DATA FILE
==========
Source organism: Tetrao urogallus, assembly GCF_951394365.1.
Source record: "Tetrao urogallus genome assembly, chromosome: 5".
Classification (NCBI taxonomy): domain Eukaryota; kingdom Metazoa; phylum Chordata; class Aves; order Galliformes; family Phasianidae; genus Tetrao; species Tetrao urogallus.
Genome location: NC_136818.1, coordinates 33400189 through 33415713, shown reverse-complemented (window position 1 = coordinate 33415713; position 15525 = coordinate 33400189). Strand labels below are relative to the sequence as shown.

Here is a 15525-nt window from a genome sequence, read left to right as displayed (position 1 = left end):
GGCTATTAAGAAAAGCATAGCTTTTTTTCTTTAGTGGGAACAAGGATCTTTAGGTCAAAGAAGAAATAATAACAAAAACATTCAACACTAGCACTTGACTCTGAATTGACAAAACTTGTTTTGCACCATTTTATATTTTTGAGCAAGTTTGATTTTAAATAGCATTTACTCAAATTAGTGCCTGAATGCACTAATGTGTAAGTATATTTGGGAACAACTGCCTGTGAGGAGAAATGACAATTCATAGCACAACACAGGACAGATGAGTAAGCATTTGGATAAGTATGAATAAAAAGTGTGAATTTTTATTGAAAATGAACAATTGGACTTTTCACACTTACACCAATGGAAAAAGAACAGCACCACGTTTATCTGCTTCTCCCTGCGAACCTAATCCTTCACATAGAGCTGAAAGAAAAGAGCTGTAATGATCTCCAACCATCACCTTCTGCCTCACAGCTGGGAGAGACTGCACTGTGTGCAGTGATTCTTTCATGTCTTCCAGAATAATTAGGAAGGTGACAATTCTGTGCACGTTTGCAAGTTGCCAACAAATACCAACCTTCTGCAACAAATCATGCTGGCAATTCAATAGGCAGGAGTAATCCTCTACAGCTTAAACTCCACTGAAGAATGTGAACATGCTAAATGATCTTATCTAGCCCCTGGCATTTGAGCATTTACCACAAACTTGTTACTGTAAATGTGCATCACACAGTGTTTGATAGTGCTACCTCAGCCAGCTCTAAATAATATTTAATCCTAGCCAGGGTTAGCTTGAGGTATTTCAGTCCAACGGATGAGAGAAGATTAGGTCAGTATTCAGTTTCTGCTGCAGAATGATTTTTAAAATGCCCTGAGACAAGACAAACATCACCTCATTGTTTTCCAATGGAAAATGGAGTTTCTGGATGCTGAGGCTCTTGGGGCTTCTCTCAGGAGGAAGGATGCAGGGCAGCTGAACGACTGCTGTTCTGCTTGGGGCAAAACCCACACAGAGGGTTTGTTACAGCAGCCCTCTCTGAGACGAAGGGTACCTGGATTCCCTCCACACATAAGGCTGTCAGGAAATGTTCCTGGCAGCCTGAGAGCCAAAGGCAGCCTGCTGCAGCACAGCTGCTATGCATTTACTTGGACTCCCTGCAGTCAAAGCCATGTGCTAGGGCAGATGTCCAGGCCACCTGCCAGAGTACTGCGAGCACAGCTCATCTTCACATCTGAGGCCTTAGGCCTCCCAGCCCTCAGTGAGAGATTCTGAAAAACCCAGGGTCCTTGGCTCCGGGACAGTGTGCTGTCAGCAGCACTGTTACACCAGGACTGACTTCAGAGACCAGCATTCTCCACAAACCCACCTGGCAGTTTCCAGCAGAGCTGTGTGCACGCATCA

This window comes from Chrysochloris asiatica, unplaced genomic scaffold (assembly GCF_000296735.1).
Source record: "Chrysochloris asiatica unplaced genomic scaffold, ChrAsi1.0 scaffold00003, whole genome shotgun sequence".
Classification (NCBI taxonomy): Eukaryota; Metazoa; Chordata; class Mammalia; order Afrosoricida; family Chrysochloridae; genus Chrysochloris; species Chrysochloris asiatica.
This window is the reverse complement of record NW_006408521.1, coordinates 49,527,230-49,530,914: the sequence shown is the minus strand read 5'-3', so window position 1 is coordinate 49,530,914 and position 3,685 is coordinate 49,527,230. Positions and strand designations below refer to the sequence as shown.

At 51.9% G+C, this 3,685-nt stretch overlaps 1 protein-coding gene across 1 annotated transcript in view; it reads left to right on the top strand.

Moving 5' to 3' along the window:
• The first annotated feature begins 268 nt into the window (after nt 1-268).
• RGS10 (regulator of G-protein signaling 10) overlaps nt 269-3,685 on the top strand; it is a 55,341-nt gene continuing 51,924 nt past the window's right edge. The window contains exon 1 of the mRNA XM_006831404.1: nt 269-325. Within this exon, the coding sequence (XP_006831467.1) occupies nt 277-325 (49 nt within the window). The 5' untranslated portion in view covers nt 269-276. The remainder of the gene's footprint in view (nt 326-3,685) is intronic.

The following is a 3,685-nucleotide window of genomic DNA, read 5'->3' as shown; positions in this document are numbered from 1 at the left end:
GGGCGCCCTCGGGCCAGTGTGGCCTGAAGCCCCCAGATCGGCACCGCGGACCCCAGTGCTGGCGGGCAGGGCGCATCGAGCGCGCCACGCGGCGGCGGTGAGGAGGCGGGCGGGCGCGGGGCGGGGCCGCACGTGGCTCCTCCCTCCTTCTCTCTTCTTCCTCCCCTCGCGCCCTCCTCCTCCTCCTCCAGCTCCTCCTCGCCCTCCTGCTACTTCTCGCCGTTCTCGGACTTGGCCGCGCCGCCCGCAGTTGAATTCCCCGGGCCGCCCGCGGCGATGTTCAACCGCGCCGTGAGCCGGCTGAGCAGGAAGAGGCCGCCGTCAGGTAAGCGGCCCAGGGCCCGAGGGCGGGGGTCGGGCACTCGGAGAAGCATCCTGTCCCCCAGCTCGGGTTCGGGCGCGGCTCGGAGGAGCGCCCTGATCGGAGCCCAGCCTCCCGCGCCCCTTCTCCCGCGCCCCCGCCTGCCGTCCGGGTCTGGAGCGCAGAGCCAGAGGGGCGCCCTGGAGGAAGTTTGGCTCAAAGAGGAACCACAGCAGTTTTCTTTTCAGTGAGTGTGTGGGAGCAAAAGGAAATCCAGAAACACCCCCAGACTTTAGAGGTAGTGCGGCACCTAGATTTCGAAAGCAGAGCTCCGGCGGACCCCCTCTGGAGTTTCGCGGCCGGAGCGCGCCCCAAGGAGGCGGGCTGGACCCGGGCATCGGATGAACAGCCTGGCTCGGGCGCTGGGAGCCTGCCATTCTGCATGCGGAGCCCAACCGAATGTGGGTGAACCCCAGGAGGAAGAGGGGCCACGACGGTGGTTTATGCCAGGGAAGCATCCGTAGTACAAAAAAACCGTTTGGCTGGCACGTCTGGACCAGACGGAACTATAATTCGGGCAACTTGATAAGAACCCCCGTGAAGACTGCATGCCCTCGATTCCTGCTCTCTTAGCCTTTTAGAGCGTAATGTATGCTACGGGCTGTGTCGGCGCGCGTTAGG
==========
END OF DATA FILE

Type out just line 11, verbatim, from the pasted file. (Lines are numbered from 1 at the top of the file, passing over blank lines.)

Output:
At 51.9% G+C, this 3,685-nt stretch overlaps 1 protein-coding gene across 1 annotated transcript in view; it reads left to right on the top strand.